| My sister, Claire (name changed for her privacy) was born deaf. Of course, we didn't know that right away. I was thirteen when she was born and I wanted as much as anyone to hear her speak her first word. But it was slow in coming. Seven, eight, nine, ten months passed and she still never said that word every mother waits to hear, "ma ma". Not only did she not say it, she didn't seem to notice us trying to teach her. She lacked focus.
One morning, which I remember clearly as if it were yesterday, mom was holding a one year old Claire in the kitchen as I helped with dinner. I dropped a pan on the tile floor. Everyone turned toward the loud sound except for Claire. She didn't bat an eye and mom noticed. The next day marked the beginning of years and years of doctor's visits, speech therapy, surgeries, hearing aid fittings, and blessings. Dozens upon dozens of blessings.
Mom believed Claire would be healed. When one blessing failed to produce the desired result, she found a man with stronger priesthood, a higher calling or a new set of missionaries to try again. And again. And again. Most of the blessings promised a healing if we only had enough faith. Some simply stated that Claire would learn to live with her handicap and lead a productive and happy life as a strong, but deaf, Latter-Day Saint. Those were the blessings that broke our hearts and left my mother entirely unsatisfied. She would seek out someone else to bless Claire.
What hurt the most were the testimonies we endured of missionaries and members of the miraculous healings in their families. We heard how blind investigators emerged from the waters of baptism able to see. We heard of people cured of inoperable cancer. We even heard from a missionary that a girl on his brother's mission was healed of deafness by a blessing from his brother. I know now that those were all faith promoting rumors, but at the time, it hurt to know that for some reason, God just wouldn't hear our prayers. He refused to heal Claire, and it was probably because of our own failings.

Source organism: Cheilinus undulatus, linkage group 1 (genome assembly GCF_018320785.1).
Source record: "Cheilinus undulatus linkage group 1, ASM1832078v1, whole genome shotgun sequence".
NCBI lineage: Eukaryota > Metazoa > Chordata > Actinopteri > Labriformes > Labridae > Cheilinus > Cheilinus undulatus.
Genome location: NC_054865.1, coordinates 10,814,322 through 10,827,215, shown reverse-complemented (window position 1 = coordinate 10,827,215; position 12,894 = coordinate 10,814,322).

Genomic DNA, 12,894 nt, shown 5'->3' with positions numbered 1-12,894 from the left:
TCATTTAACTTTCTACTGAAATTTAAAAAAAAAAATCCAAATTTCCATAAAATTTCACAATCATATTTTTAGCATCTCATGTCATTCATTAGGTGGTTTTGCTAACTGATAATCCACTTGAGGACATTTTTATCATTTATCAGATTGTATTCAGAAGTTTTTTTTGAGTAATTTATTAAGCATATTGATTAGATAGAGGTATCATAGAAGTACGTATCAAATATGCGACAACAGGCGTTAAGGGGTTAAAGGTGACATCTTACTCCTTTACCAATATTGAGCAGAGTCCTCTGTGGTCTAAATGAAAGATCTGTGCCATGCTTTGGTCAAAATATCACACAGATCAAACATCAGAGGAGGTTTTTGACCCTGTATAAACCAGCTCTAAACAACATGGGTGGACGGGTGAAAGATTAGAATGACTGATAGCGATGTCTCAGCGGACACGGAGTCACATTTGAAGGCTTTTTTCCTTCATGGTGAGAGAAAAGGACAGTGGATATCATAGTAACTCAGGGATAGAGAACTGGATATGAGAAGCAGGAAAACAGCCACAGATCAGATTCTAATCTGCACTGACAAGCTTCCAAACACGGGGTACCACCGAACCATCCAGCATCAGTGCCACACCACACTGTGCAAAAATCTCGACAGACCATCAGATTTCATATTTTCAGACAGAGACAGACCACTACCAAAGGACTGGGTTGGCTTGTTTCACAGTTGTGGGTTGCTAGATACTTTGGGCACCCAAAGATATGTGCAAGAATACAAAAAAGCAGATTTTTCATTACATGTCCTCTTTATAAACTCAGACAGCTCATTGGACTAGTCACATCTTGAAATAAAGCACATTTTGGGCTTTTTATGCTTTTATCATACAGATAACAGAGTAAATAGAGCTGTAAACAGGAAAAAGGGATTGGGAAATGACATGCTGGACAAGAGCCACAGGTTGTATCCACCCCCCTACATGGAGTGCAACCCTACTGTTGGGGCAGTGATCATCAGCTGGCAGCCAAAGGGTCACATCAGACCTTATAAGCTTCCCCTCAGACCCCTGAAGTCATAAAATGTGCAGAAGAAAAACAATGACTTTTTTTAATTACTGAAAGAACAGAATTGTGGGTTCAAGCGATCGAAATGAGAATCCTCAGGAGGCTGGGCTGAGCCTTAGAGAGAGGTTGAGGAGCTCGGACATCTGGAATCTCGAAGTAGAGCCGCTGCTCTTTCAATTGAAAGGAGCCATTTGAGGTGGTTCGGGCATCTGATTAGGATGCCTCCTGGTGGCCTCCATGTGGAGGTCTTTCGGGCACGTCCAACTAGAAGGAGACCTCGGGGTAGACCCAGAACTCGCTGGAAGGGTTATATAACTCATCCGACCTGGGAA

Finally, a home teacher gave Claire a blessing and said that she was foreordained in the pre-existence to be born deaf and that she wouldn't be healed. We'd heard that before, but, for whatever reason, after years and years of hopping from one priesthood holder to another seeking blessings, mom decided to accept that blessing as God's final word on the matter. I don't recall any blessings since that point. Really, we'd all had about as much as we could take.
Claire's still deaf. But she's no Latter-Day Saint. She left the church about six months after I did. I had the privilege of helping her write her exit letter and serving as the interpreter when the Bishop called to talk her out of her decision. She's plugging her way through college and working part time at her school's computer lab.
She told me how embarrassed and frustrated she used to be at my mother's desperate attempt to find the magical blessing that would heal her. I said she should feel guilty for all the fasting on her behalf I was forced to endure and she replied, "It never hurt you to miss a meal!" Real funny, Claire.
I'm amazed by Mormon belief in blessings. I believed in them, despite every reason not to. But I guess even true believers have their limits. Our whole family, Claire especially, was relieved when Mom finally accepted the fact that they weren't going to work. We were all so much happier after that.